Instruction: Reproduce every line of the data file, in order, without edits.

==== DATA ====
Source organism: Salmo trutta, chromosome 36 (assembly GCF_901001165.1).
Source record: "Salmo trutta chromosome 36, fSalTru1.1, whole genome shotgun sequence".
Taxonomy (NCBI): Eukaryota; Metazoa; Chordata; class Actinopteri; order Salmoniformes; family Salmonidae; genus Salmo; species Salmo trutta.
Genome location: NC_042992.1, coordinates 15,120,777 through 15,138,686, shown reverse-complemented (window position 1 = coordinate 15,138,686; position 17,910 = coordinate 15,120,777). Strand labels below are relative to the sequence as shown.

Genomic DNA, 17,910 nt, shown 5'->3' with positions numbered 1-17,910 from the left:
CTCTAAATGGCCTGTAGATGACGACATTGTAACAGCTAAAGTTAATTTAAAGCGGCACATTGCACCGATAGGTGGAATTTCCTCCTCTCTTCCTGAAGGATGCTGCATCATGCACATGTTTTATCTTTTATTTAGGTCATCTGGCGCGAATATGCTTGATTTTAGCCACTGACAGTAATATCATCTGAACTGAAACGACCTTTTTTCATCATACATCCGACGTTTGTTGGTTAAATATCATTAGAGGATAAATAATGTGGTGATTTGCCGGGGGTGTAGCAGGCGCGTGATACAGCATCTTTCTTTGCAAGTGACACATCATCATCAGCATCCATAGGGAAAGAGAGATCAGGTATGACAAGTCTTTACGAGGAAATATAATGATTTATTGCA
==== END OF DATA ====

Source organism: Salmo trutta, chromosome 36 (assembly GCF_901001165.1).
Source record: "Salmo trutta chromosome 36, fSalTru1.1, whole genome shotgun sequence".
Taxonomy (NCBI): Eukaryota; Metazoa; Chordata; class Actinopteri; order Salmoniformes; family Salmonidae; genus Salmo; species Salmo trutta.
Genome location: NC_042992.1, coordinates 15,120,777 through 15,138,686, shown reverse-complemented (window position 1 = coordinate 15,138,686; position 17,910 = coordinate 15,120,777). Strand labels below are relative to the sequence as shown.

Genomic DNA, 17,910 nt, shown 5'->3' with positions numbered 1-17,910 from the left:
CTCTAAATGGCCTGTAGATGACGACATTGTAACAGCTAAAGTTAATTTAAAGCGGCACATTGCACCGATAGGTGGAATTTCCTCCTCTCTTCCTGAAGGATGCTGCATCATGCACATGTTTTATCTTTTATTTAGGTCATCTGGCGCGAATATGCTTGATTTTAGCCACTGACAGTAATATCATCTGAACTGAAACGACCTTTTTTCATCATACATCCGACGTTTGTTGGTTAAATATCATTAGAGGATAAATAATGTGGTGATTTGCCGGGGGTGTAGCAGGCGCGTGATACAGCATCTTTCTTTGCAAGTGACACATCATCATCAGCATCCATAGGGAAAGAGAGATCAGGTATGACAAGTCTTTACGAGGAAATATAATGATTTATTGCA